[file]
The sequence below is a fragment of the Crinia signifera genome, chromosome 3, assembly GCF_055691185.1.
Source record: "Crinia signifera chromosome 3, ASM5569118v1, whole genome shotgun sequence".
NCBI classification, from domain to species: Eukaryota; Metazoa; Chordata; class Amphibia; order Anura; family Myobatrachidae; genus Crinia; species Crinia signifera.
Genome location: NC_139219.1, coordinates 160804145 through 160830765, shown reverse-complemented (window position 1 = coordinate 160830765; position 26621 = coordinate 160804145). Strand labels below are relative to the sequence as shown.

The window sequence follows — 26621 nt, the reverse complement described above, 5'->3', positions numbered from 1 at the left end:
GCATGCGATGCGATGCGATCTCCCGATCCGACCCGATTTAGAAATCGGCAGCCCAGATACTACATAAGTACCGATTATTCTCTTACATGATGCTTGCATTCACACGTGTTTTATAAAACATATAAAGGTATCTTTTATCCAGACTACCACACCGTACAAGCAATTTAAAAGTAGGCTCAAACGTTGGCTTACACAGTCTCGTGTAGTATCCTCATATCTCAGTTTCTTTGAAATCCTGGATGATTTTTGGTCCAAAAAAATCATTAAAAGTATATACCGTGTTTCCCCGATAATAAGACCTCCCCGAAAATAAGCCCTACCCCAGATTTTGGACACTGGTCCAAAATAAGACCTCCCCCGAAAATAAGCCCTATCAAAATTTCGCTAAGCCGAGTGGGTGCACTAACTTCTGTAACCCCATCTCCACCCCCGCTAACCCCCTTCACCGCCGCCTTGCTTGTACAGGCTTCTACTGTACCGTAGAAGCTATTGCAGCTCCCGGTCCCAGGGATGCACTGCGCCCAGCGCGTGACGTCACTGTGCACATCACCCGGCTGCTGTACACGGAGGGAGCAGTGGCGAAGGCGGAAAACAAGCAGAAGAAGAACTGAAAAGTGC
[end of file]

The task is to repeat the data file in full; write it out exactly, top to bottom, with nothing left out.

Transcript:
The sequence below is a fragment of the Crinia signifera genome, chromosome 3, assembly GCF_055691185.1.
Source record: "Crinia signifera chromosome 3, ASM5569118v1, whole genome shotgun sequence".
NCBI classification, from domain to species: Eukaryota; Metazoa; Chordata; class Amphibia; order Anura; family Myobatrachidae; genus Crinia; species Crinia signifera.
Genome location: NC_139219.1, coordinates 160804145 through 160830765, shown reverse-complemented (window position 1 = coordinate 160830765; position 26621 = coordinate 160804145). Strand labels below are relative to the sequence as shown.

The window sequence follows — 26621 nt, the reverse complement described above, 5'->3', positions numbered from 1 at the left end:
GCATGCGATGCGATGCGATCTCCCGATCCGACCCGATTTAGAAATCGGCAGCCCAGATACTACATAAGTACCGATTATTCTCTTACATGATGCTTGCATTCACACGTGTTTTATAAAACATATAAAGGTATCTTTTATCCAGACTACCACACCGTACAAGCAATTTAAAAGTAGGCTCAAACGTTGGCTTACACAGTCTCGTGTAGTATCCTCATATCTCAGTTTCTTTGAAATCCTGGATGATTTTTGGTCCAAAAAAATCATTAAAAGTATATACCGTGTTTCCCCGATAATAAGACCTCCCCGAAAATAAGCCCTACCCCAGATTTTGGACACTGGTCCAAAATAAGACCTCCCCCGAAAATAAGCCCTATCAAAATTTCGCTAAGCCGAGTGGGTGCACTAACTTCTGTAACCCCATCTCCACCCCCGCTAACCCCCTTCACCGCCGCCTTGCTTGTACAGGCTTCTACTGTACCGTAGAAGCTATTGCAGCTCCCGGTCCCAGGGATGCACTGCGCCCAGCGCGTGACGTCACTGTGCACATCACCCGGCTGCTGTACACGGAGGGAGCAGTGGCGAAGGCGGAAAACAAGCAGAAGAAGAACTGAAAAGTGC